“Over the last few months, I tried to get an Uber or Lyft for an hour around 11 p.m. and couldn’t get one. We ended up having to find Bluebikes and bike home about two miles to South Boston because there wasn’t a bus for at least another hour. This was dangerous and frustrating. Public transit from downtown Boston to South Boston is very unreliable unless it’s midday and even then, your option is just the bus.”
“Unfortunately, because of the shortage of Uber and Lyft, my group of friends has chosen to stay in on the weekends instead of spending our money at bars or clubs. It’s not worth waiting an hour for a ride at 1 a.m. Keep in mind that ride-shares destroyed the taxi industry so they are essentially all we have now since the MBTA is a terrible system that operates a horrible schedule.” — Shawn, Boston
“I don’t have a car and rely on public transit or ride-shares to get where I need to go. Lately, there have been multiple occasions where I have missed or had to cancel appointments because there were no cars available at all, or if there were, the wait was longer than the time I had to get to my appointment.” — Grace, Malden
“I work in the Longwood medical area and there are NO Uber cars available. It’s extremely unsettling when you have kids to not be able to get home quickly if needed.”
“My boyfriend, who is blind, takes an Uber to work two to three times a week. Sometimes the wait will be so long that I have to clod down the stairs and drive him myself. Once a week is OK, but sometimes he has to fill in at work last minute for his coworker who gets sad when he can’t get to the gym.” — Alba, Waltham
“I live just outside of the city but work in it. Before the pandemic shut down the known universe, I used to Uber into town the mornings I was a bit sluggish, which was most mornings. I typically had to be ready to walk out the door before I ordered because I would often barely have enough time to get down the stairs. These days I have to get up extra early and order or schedule a ride sometimes an hour in advance. On multiple occasions, I’ve had drivers cancel. Uber is failing.” — Ken
“I arrived at Boston Logan airport at 1:30 a.m. after a long day of travel due to weather and delayed flights. There were many of us stranded there as my entire flight was trying to get home. There were no taxis or public transit available, along with a limited amount of ride-shares. Makes me question going anywhere outside of my neighborhood on a normal night out and plan my flights during specific hours. I never want to feel that way again.” — Andrea C., Brighton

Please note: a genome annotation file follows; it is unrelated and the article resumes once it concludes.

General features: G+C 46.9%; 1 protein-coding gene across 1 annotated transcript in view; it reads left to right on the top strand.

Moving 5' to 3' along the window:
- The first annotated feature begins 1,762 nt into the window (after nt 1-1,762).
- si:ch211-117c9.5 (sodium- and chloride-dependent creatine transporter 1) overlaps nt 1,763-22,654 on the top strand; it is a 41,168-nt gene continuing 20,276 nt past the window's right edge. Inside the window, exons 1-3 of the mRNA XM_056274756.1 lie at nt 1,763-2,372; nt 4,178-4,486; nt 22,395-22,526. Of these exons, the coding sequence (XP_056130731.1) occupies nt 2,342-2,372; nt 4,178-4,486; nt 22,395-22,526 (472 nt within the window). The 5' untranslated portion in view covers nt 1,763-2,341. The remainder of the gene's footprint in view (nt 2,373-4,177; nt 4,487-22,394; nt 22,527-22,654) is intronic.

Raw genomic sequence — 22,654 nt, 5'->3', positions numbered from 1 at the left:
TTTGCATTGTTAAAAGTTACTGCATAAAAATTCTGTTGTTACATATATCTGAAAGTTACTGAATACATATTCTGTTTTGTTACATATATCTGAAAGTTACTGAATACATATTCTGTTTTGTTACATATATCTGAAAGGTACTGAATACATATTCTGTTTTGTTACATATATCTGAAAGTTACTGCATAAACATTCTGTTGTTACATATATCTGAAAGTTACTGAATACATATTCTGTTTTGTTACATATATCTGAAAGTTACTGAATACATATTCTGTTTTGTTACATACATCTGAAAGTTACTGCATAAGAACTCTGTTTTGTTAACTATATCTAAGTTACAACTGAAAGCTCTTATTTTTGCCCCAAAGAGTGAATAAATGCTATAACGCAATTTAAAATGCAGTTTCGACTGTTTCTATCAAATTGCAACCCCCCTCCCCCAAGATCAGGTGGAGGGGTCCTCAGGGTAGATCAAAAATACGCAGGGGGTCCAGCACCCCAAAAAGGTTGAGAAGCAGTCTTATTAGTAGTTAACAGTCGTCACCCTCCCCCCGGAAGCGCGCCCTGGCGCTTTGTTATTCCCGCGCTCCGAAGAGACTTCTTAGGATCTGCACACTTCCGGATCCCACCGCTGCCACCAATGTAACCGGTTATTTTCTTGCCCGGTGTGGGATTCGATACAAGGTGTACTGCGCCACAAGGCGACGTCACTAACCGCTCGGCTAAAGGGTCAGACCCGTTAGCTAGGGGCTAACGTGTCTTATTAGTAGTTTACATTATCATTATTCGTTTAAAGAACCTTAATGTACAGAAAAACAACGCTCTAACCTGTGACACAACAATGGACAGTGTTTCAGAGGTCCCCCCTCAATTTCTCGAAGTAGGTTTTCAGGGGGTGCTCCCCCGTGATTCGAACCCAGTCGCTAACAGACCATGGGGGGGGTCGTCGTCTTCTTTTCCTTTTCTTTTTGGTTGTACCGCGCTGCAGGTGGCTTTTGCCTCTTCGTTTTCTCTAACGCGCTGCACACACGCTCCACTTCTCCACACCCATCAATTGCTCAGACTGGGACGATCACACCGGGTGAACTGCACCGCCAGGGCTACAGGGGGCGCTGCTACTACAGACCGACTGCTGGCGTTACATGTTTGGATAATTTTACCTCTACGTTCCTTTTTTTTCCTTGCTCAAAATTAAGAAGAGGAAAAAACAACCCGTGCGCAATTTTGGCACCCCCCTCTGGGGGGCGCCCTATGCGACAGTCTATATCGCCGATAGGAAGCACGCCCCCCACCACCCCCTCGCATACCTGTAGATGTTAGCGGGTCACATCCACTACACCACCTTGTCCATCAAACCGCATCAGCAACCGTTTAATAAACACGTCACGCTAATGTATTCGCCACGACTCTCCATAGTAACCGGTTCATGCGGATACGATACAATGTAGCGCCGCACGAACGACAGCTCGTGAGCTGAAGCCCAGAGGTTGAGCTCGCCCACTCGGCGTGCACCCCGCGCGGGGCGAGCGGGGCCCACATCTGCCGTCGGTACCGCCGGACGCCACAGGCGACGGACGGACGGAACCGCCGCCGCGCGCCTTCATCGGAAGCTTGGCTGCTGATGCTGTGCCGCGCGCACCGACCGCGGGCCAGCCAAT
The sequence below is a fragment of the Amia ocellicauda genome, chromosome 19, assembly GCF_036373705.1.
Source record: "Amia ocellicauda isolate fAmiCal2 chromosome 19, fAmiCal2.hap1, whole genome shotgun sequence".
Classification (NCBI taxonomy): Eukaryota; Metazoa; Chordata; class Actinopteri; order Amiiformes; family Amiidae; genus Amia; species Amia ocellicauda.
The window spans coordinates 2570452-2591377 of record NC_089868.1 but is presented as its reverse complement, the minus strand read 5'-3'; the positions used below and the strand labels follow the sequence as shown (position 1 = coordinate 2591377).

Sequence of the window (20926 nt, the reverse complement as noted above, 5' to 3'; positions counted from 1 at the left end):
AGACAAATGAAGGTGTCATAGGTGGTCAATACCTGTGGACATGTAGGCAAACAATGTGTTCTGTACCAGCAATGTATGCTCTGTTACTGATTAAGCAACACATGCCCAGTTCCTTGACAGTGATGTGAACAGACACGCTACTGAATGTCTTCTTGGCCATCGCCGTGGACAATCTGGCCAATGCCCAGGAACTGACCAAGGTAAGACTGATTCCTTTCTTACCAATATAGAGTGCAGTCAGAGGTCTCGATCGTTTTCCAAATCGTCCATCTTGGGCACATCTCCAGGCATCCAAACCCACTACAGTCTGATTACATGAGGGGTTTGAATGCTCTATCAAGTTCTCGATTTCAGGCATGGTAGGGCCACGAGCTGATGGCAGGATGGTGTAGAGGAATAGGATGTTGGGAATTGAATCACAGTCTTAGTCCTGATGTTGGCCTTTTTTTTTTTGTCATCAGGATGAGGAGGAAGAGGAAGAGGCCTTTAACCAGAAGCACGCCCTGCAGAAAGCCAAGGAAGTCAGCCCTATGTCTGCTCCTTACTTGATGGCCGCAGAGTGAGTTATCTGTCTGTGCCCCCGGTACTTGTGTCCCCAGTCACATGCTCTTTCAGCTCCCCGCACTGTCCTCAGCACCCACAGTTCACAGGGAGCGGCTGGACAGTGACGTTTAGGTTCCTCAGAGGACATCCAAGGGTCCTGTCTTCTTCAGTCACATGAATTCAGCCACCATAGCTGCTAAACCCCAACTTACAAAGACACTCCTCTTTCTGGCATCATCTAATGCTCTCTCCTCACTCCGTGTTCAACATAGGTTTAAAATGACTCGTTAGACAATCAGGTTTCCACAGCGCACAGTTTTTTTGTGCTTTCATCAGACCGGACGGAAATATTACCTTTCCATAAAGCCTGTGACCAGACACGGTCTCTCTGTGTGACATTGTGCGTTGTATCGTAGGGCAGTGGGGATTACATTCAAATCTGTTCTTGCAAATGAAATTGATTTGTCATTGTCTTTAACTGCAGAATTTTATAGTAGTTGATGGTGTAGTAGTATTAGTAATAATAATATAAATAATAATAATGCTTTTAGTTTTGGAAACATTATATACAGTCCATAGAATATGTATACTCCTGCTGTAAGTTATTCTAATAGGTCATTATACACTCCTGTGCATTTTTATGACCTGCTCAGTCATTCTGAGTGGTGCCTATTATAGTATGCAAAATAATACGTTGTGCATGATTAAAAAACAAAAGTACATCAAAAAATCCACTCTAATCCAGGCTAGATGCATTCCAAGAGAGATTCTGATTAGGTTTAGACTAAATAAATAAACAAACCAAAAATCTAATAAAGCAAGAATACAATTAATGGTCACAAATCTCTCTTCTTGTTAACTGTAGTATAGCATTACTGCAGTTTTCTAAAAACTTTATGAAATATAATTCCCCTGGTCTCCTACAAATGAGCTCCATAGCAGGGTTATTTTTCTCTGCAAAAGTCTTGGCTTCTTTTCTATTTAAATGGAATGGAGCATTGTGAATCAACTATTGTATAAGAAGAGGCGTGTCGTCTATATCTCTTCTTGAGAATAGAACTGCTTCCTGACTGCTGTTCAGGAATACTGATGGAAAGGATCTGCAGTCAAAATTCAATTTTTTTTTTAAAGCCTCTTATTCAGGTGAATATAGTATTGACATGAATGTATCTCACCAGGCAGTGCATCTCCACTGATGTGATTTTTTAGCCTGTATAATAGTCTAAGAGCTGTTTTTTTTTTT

“My flights home to Boston were delayed all day yesterday, extending my arrival time from 11 p.m. to 2 a.m. I originally planned to use the T to get home, but given that the T closes absurdly early even on weekends, I was essentially stranded at the airport by myself in the middle of the night. Boston’s transportation is not designed with its people in mind.” — Isabelle Russell, Boston
“I’ve tried to get a Lyft in the early morning to go to the airport from Somerville. I prospectively scheduled a Lyft at 7:15 a.m. on a weekday to get to the airport in time. When 7 a.m. came around, Lyft sent out the request but I had no response until 7:20 a.m. and the driver was 25 minutes away. I had to last-minute drive to the airport and pay the high off-airport parking rates while just barely making it on time.” — Kelly O’Connell, Somerville
Boston.com occasionally interacts with readers by conducting informal polls and surveys. These results should be read as an unscientific gauge of readers’ opinion.